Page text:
- Your private app store should support multiple platforms. Let vendors and partner brands distribute their (approved) enterprise apps using your private app store to your employees. This provides you and your employees with the assurance that the app measures up to your security policies, meets compliance standards and can be monitored for usage.
- There should be a simple way for the revocation of apps – and external app providers such as partners and associates should be aware of the revocation process.
- Ensure the app store is integrated with your identity management system and the MDM platform, if one is being used. There should be no unauthorized access of apps.
- The private app store should have device registration – this can be done via an MDM as well – with users being able to register multiple devices.
- Sooner rather than later you will opt for custom apps that require upgrades and maintenance. It is therefore necessary to ensure you can also monitor app usage to assess ROI. This will help in budget decisions related to questions such as ‘Which app should I upgrade? Which app should I retire? Which app should I replace?’
- The administrator of the app store should be able to push notifications to users – this can be used for a variety of tasks such as app updates, app retirement alerts, etc.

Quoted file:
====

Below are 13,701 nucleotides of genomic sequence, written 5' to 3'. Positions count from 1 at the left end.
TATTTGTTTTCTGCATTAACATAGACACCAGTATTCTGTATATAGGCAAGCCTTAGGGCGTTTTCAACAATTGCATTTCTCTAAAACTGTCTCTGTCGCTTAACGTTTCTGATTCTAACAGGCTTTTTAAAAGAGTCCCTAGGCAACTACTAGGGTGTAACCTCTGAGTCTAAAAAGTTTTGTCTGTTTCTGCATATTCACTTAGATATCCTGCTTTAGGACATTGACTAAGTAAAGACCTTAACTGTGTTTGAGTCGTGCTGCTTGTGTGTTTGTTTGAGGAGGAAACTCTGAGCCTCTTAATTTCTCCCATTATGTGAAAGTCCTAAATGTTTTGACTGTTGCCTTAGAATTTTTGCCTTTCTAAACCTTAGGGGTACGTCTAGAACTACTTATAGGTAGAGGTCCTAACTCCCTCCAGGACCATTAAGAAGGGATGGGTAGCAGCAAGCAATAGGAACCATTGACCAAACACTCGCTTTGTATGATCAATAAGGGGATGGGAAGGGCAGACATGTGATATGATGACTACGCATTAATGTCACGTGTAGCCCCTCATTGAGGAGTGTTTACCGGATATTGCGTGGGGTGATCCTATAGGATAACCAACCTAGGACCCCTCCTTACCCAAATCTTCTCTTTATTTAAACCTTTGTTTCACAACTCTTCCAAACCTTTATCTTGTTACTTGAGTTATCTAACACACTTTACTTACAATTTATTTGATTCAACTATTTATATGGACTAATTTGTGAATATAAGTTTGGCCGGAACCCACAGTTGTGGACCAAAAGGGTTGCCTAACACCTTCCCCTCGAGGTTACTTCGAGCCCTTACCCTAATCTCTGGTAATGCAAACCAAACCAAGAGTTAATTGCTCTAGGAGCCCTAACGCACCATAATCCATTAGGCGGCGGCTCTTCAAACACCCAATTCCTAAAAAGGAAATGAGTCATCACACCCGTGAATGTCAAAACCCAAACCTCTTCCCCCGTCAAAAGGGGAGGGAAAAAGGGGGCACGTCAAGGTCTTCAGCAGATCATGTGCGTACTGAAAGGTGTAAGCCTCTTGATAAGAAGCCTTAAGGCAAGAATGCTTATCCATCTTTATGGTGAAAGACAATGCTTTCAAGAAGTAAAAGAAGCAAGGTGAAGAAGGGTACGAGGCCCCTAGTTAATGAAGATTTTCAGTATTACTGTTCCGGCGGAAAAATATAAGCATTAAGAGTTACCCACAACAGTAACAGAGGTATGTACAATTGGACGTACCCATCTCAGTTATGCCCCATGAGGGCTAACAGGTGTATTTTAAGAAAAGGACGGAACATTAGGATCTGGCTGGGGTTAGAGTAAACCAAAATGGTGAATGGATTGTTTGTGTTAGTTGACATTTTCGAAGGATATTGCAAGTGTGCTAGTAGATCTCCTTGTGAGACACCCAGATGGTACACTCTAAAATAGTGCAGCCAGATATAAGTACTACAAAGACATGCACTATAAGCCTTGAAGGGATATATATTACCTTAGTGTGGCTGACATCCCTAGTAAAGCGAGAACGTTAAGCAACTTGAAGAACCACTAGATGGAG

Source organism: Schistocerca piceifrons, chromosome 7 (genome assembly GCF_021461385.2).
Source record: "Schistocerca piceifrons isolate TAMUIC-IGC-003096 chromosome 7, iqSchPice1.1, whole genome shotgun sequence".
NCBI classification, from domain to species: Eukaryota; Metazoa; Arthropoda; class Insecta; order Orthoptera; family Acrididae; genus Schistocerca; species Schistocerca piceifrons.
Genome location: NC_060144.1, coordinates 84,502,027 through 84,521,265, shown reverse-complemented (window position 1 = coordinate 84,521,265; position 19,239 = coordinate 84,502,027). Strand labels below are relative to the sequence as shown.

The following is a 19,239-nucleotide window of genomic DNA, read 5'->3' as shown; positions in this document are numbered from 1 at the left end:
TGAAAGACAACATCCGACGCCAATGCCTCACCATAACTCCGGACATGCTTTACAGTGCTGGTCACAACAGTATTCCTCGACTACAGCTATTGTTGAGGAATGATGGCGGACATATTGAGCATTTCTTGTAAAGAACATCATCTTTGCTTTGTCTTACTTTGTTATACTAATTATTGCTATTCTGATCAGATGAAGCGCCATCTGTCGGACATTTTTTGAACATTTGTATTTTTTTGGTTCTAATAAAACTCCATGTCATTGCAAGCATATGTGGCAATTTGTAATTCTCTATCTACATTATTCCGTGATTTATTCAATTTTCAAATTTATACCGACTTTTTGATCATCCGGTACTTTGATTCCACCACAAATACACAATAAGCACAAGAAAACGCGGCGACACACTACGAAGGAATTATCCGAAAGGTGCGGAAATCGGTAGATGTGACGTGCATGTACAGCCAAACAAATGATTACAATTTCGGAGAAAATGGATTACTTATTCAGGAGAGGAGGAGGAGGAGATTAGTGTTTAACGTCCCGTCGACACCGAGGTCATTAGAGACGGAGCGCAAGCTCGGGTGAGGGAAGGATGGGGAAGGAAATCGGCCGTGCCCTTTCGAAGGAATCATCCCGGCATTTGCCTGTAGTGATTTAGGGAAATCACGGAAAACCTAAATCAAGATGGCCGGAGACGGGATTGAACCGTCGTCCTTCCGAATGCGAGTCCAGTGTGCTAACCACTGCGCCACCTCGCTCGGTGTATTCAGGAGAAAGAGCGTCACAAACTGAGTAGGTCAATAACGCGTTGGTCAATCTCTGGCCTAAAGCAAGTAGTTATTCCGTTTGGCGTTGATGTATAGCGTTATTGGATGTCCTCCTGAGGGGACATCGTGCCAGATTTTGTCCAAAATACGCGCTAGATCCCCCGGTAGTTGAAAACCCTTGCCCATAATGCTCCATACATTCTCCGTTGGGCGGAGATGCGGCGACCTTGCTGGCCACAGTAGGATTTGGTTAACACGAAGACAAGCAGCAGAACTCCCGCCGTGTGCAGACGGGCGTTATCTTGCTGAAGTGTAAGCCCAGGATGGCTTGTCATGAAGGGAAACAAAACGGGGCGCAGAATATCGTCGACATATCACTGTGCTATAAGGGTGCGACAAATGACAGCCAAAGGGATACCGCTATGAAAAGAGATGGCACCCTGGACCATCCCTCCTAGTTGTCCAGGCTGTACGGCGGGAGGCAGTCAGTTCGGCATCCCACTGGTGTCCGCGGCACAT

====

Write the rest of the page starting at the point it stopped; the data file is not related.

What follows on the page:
Bonus – Radical Dos:
- A great feature to have is the ability to let users try the app in a web browser before they download it for use. This may appear to be the “try before you buy” model, but is in fact radically different: it allows users to examine features and functionality (not performance, which is a factor of device capability, network performance and server-side capabilities).
- Users may soon want a mix of apps – they may want apps that work on an OS that doesn’t run on their device. As an example, it is entirely possible that a person with an iOS device may like a particular app’s interface and usability in the Android environment. What is one to do? We believe that an app store should be able to ‘stream’ the app in the version the user wants into the device browser.
- Don’t lock down the app store to become platform specific.
- Don’t forget to examine if your business needs additional support for platforms over and above the regular ones (iOS, Androind, BlackBerry, Windows) such as Mozilla Firefox OS.
- Don’t let IT be in the critical path of the development of the private app store. Instead, outsource the development, management and maintenance of the app store. This way you will ensure the enterprise does not lag in maintain the cutting edge from a user perspective.
Once you have your own private mobile app store, should you have a policy that prevents employees from downloading apps from public stores? While that is a matter of continued debate, it is an approach that is unrealistic and not entirely enforceable. Be prepared for a world of mixed options. Once you are convinced that the future will remain mixed, some of the dos and don’ts will get prioritized based on your business needs.
So how prepared are you to face the rise of the private app stores?